In southern Maine, when speaking of internet access, many of us are Spectrum customers, and not particularly happy customers. “Spotty service” and “high prices” are phrases often used. This experience is common statewide, where only 30 percent of people have access to broadband for $60 a month or less, according to a new study by the research firm BroadbandNow. It’s not just high prices, either: Thirty years of monopoly stagnation have left Maine with terrible connectivity, ranking 43rd overall and 47th in average speeds alone.

Citizens across our state want to do something about that by helping local companies expand their service and improve their technologies. However, if taxpayers are contributing their dollars, we want to be sure that we see real progress. Some private companies don’t want towns to leverage public funds to negotiate better service. Instead, they encourage them to hand over their state and federal dollars with no strings attached!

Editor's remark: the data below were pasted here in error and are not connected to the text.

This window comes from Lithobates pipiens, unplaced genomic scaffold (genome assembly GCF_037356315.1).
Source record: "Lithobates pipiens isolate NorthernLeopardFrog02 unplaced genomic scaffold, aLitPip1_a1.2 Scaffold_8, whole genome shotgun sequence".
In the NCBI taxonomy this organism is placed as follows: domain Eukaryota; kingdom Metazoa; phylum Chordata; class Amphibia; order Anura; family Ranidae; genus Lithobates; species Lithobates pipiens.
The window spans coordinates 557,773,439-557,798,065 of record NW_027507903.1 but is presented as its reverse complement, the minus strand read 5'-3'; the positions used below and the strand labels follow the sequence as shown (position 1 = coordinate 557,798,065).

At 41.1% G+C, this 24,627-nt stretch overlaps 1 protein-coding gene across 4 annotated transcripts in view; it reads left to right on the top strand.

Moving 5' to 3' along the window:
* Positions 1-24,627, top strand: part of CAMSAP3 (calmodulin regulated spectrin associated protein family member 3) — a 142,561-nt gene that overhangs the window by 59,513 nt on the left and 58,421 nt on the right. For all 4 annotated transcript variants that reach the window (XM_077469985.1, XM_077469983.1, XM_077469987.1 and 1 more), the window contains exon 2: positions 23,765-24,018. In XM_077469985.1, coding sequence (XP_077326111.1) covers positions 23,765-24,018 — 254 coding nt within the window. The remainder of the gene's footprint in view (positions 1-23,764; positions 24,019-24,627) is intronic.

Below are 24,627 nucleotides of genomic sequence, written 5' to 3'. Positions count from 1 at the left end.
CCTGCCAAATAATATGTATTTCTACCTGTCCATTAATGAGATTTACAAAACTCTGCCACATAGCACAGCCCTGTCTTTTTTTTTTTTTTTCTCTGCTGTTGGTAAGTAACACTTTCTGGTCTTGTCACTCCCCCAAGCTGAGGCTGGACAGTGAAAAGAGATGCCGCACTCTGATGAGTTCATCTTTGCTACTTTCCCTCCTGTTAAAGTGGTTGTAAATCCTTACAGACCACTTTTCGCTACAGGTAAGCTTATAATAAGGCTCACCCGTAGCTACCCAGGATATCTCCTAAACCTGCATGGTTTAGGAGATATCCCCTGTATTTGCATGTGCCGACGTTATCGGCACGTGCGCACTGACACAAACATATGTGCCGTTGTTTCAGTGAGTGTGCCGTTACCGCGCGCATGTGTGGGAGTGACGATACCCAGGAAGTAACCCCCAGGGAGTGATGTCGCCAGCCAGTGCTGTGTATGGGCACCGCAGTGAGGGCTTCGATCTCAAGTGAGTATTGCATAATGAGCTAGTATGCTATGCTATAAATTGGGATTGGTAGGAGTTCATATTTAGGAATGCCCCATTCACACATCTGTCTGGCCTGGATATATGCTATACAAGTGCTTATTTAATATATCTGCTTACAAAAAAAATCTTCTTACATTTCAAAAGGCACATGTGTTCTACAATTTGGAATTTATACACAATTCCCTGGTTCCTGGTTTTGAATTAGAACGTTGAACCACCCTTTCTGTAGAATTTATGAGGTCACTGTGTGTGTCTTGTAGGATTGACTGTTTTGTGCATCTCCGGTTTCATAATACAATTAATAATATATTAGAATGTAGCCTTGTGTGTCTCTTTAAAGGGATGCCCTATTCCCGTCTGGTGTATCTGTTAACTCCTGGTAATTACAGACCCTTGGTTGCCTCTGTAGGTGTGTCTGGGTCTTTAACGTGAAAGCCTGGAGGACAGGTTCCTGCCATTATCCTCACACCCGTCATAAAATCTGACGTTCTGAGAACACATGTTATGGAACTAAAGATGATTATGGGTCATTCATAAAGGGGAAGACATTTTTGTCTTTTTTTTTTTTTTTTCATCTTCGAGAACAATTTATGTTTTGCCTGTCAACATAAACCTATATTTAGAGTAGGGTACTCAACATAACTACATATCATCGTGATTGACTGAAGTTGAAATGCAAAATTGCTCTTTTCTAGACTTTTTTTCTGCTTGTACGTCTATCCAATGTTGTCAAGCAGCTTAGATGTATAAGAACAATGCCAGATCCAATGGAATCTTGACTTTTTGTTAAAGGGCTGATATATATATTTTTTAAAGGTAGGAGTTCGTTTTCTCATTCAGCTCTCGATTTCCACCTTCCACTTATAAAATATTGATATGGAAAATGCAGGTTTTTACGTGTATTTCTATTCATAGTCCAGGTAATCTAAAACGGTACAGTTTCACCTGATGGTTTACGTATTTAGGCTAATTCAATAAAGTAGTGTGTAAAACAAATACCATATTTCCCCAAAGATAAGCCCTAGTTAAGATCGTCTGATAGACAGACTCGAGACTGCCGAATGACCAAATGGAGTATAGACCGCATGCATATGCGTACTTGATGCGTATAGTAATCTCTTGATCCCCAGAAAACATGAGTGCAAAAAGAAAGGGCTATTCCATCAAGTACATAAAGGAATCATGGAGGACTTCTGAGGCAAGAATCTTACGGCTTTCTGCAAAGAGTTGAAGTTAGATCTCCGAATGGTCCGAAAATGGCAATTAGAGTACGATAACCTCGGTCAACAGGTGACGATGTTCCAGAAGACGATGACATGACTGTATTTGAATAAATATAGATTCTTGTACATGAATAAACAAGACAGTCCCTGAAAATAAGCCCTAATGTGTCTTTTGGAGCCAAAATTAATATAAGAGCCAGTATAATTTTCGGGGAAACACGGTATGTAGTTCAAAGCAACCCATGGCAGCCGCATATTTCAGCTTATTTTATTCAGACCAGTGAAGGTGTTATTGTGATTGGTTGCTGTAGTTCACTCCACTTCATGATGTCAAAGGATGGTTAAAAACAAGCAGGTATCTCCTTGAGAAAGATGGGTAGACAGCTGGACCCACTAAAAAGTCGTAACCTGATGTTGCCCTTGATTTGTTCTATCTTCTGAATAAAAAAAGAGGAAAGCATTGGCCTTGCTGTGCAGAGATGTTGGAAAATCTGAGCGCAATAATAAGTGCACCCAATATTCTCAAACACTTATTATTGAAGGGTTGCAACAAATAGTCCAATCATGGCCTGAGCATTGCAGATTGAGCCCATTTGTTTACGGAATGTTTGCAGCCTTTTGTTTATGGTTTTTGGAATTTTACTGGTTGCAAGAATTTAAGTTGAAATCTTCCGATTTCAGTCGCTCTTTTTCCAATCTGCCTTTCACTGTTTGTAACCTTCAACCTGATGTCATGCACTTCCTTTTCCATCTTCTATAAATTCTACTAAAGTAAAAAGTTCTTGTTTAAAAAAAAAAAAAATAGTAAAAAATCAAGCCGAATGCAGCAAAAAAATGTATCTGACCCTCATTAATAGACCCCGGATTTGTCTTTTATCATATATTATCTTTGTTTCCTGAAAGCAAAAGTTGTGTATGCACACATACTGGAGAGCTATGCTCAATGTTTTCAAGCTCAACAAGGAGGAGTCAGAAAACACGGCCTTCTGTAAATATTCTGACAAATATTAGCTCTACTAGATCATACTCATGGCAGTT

So these large companies like Spectrum, and the organizations that support their interests (Alliance for Quality Broadband, Maine Policy Institute and Maine Civic Action) are undermining local efforts to hold them accountable for poor service. In Leeds and Southport, they tried to stir up fear through partisanship and misinformation.

But, remember. Projects in Maine aren’t large government-owned networks, as these groups state. They are public-private partnerships with local oversight. The National Telecommunications & Information Administration awarded Maine $30 million, and Maine is successfully partnering and making progress on broadband with Consolidated, Downeast Broadband, GWI, Arctaris, Otelco, OTO and others. We’re not against private industry – that’s just false flag propaganda!

Jessica D. Simpson
Cape Elizabeth

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